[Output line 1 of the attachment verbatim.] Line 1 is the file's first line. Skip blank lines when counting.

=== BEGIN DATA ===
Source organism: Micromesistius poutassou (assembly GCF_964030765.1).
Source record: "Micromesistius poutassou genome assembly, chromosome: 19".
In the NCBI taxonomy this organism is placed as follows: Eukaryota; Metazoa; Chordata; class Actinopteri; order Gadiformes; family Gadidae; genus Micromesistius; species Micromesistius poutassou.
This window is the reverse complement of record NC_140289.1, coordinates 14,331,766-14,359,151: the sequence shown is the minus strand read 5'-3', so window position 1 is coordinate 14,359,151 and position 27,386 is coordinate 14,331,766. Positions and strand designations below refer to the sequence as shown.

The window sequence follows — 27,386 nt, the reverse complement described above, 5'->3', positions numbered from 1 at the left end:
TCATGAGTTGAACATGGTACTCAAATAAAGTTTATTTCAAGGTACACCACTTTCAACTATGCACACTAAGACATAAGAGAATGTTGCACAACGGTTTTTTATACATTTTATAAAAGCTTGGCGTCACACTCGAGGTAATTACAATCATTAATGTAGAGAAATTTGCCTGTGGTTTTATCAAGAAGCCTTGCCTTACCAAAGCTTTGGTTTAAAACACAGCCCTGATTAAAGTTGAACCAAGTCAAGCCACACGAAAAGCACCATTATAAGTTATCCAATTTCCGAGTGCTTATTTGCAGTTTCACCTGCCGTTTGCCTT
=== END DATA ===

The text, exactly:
Source organism: Micromesistius poutassou (assembly GCF_964030765.1).